Let’s Talk About Your Darkest Thoughts

With the year we have just experienced, many people’s mind went “to a dark place”. And yet, the mere thought of "the S word" remains largely a taboo which prevents people from seeking help when they need it most.

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It’s everywhere: mental health issues are on the rise. People’s thoughts go -quote unquote- to a dark place. That’s a soft way to say: more and more people have thoughts about killing themselves… Not to be a Debbie Downer, but I think we need to talk about this. More specifically, we need to reframe some of the common assumptions that make talking about suicidal ideation such a big no-no, because feeling shame about the thoughts that go through their mind is why so many people are unable to seek help when they desperately need it.

Assumption 1: I’m having irrational thoughts, maybe I’m going crazy

As human beings, we are programmed to avoid suffering and our mind is designed to help us find ways to do that. Sometimes, we find ourselves stuck in a painful situation, so the mind starts thinking about a plan to eradicate our suffering, once and for all… Dark thoughts aren’t always irrational, and they don’t make you crazy. They are workings of the mind trying to avoid pain, and they are human.

Now, it’s not because those types of ideas are fundamentally human that they are good for you.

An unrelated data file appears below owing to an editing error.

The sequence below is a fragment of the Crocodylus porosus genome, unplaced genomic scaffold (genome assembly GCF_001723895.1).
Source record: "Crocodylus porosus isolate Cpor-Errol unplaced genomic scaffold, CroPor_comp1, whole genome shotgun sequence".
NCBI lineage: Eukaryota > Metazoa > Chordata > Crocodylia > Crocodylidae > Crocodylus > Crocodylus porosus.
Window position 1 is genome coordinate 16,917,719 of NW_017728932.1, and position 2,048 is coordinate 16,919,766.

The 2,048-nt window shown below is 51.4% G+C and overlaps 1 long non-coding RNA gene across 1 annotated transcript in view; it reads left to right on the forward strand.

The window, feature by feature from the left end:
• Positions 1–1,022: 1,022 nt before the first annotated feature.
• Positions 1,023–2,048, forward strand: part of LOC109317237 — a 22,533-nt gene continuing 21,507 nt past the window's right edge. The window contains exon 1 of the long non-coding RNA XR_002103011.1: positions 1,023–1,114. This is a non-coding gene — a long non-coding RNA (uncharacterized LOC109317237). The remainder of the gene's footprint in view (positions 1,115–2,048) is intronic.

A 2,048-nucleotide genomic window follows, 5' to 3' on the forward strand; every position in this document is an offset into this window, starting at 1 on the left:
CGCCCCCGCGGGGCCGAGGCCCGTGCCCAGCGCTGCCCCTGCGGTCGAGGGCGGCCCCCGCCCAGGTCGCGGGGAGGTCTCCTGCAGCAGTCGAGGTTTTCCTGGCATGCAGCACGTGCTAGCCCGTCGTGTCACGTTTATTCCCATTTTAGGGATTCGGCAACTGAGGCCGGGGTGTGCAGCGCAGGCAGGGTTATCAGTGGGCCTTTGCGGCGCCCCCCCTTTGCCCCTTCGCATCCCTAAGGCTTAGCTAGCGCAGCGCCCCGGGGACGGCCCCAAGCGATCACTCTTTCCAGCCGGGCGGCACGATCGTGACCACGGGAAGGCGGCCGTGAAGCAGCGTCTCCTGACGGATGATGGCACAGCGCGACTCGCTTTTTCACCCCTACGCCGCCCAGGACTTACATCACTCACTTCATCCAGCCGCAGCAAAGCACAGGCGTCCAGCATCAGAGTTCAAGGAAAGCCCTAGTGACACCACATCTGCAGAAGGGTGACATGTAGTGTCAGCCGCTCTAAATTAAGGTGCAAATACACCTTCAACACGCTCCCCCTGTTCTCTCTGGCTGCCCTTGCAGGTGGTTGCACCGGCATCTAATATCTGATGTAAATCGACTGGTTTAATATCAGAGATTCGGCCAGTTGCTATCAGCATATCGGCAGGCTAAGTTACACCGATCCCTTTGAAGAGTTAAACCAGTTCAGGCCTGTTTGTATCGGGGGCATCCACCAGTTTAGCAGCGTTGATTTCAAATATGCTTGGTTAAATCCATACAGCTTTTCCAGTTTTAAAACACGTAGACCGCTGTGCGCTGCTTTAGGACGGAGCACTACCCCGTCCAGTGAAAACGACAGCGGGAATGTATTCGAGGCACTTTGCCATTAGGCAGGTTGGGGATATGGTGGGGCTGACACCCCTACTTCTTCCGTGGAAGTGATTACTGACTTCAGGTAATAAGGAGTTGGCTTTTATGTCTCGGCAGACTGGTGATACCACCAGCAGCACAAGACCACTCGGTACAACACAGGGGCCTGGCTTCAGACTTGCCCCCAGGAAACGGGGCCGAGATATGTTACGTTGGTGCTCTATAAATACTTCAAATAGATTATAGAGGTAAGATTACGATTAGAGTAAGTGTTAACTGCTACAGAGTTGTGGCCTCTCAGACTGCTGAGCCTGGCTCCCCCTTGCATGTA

You are not going crazy, but you are having thoughts that aren’t good for you and that’s why it’s important not to leave them to fester and grow.

Assumption 2: Something’s wrong with me

Nothing’s inherently wrong with you. Similar to physical pain, mental pain is a natural signal that arises to draw your attention to something that needs addressing. This is so that healing can begin, and return to a pain-free state can happen.

In the same way, having dark thoughts is a sign that something needs to be looked at and dealt with. Just like acute physical pain, it is an urgent prompt to go get help- not to stay silent.

Assumption 3: No one around me would understand

Here’s a recent statistic. The  Centre for Disease Control and Prevention reported that, in 2020, 11% of Americans considered suicide. That’s more than 1 in 10. I’m sure you know at least 20 people… so there are at least two of you thinking the same thoughts. 

Another way to look at this is, by making this short calculation: how many Facebook friends do you have? Divide this number by ten, and you’ll know roughly the number of people that could understand what goes on in your mind.

I hope that, by understanding what they are and what they aren’t, more people will being feeling safe to talk about their darkest thoughts. After all, it is through exchange that most of us find ways to overcome the obstacles we are facing… even if when the challenges come from within.

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